After The Close - The stock market traded considerably lower this morning, but partially recovered in the afternoon. At the close of the session, the Dow Jones Industrial Average was down 180 points; the broader S&P 500 Index was off 16 points; and the technology-heavy NASDAQ was lower by 91 points. Market breadth was clearly unfavorable today, with decliners well ahead of advancers on the NYSE. Most of the major stock market sectors took a step back, with pronounced weakness in technology and basic materials issues. In contrast, the defensive utility stocks managed to advance, as traders looked for safe havens.
Traders received an important economic release before the market opened today. Specifically, non-farm payrolls rose by 134,000 during the month of September. While analysts had been looking for a slightly better number, disruptions caused by adverse weather conditions (such as Hurricane Florence) likely played a role. Meanwhile, the headline unemployment rate moved down to 3.7%, which was a better reading than had been anticipated. In general, the September employment report was strong enough to fuel concerns that additional interest-rate hikes may be in store, and this likely put a damper on market sentiment today.
In corporate news, it was a light day for earnings announcements. However, we did hear from Costco (COST). Specifically, shares of the retail giant retreated in response to a mixed release. The pace will of reports will certainly intensify in the weeks ahead, as the third-quarter earnings season gets underway.
Technically, the stock market has softened a bit over the past few days. Traders remain impressed with nation’s strong economy and expanding corporate sector, but they may be moving with some caution, given the current interest-rate outlook. – Adam Rosner
At the time of this article’s writing, the author did not have positions in any of the companies mentioned
Before The Bell - It has been a wild week on Wall Street for those long equities—and that may well continue today with the release of the September jobs report. The bulls started the week on a roaring note, as a trade agreement late Sunday night between the United States, Mexico, and Canada drove the major equity averages sharply higher on Monday. The buying momentum continued on Tuesday, pushing the indexes to or near all-time highs. However, those good tidings evaporated yesterday, with the indexes backtracking notably on concerns about the spike in bond yields.
The rise in fixed-income yields, to multiyear highs, was bad news for equities competing for capital. The spike was a reaction to another strong round of economic data, which included stout reports on manufacturing and nonmanufacturing activity, strong manufacturing orders, and notable growth in private sector jobs. But the biggest headline may have been the unexpected sharp drop in initial weekly unemployment claims. The Department of Labor reported that initial unemployment insurance claims for the week ended September 29th fell to 207,000, which marked a 49-year low for the metric. It was further proof of tightening labor market conditions, which investors fear may lead to increased inflationary pressure going forward. That scenario would not be ideal for stocks. Against that backdrop…
The major averages finished sharply lower yesterday, with the Dow Jones Industrial Average, the tech-heavy NASDAQ Composite, and the broader S&P 500 Index falling 201, 146, and 24 points, respectively. The selling was broadbased, with even bigger percentage declines for the S&P Mid-Cap 400 Index and the small-cap Russell 2000. Overall, declining issues led advancers by a wide margin on both the New York Stock Exchange and the NASDAQ, to the tune of four to one on the Big Board. From a sector perspective, the biggest laggards were the technology, healthcare, energy, and consumer discretionary groups.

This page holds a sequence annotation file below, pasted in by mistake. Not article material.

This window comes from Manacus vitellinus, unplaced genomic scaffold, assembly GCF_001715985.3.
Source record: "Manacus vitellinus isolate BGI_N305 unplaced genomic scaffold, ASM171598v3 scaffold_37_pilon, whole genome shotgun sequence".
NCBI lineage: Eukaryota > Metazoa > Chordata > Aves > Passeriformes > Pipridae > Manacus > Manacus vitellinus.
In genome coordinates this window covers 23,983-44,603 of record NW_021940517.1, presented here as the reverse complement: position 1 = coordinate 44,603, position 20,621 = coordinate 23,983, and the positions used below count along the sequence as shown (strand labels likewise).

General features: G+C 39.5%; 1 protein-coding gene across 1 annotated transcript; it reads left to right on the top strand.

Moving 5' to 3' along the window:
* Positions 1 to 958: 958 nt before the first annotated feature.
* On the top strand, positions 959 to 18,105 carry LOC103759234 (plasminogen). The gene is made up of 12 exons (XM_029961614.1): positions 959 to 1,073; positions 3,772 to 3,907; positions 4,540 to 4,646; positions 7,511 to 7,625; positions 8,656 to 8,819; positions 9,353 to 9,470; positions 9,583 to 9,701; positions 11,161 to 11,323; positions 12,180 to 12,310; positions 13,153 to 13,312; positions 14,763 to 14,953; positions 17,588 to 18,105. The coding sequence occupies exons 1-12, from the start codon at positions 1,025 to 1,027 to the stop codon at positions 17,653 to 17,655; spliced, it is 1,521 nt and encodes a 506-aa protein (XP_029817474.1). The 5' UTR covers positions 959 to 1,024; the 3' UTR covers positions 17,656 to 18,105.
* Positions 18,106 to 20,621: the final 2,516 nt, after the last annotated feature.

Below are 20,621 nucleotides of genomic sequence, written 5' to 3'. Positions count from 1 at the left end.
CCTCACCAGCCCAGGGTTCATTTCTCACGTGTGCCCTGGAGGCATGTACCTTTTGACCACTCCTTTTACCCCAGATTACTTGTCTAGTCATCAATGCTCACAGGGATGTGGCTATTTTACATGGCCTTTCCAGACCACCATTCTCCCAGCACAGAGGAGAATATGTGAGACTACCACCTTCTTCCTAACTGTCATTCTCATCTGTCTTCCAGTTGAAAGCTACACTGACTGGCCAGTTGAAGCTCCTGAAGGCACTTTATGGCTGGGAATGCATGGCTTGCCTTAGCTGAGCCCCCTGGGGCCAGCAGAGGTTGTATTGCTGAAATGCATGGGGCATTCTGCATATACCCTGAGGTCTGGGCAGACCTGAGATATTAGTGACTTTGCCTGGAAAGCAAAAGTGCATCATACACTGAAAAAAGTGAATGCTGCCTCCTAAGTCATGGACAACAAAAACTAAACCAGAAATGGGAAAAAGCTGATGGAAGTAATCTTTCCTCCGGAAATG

Turning to the day at hand, the main focus of the investment community is likely to be on the U.S. economy, with the Department of Labor releasing employment and unemployment figures for the month of September just a short time ago. The report showed that nonfarm payrolls increased by 134,000 in September, which was well below the consensus expectation of 180,000. The unemployment rate fell from 3.9% to 3.7% (the lowest level since December 1969), the labor participation rate held steady at 62.7%, and the hourly average wage rate climbed by eight cents (up 2.8% over the 12-month period). At first blush, the figures look disappointing, but when digging a bit deeper into the numbers, the report showed a sharply upward revision in prior months’ job figures and it noted that Hurricane Florence had an impact on the September figures. Investors seemed to think that the overall report did not change the narrative that the economy is strengthening and thus yields again moved higher shortly thereafter and that triggered some initial modest pre-market selling in the equity market.
But now as we move closer to the start of the final day of trading the week stateside, the equity futures are indicating rather flattish opening for the U.S. equity market. As noted, treasury yields are again on the rise, on expectation that the strong economy is strong and will push the Federal Reserve to raise rates again this year and stay on the monetary tightening course in 2019. That could weigh some on stocks this morning, but right now investors seem to be viewing the jobs report as “Goldilocks” report. That is the economy is strengthening, but not overheating. Overseas, nearly all of the major averages are in the red. The main indexes in Asia, with the exception of a gain for the Shanghai Composite, finished lower overnight, while the major European bourses are in negative territory as trading moves into the second half of the session on the Continent. Stay tuned. - William G. Ferguson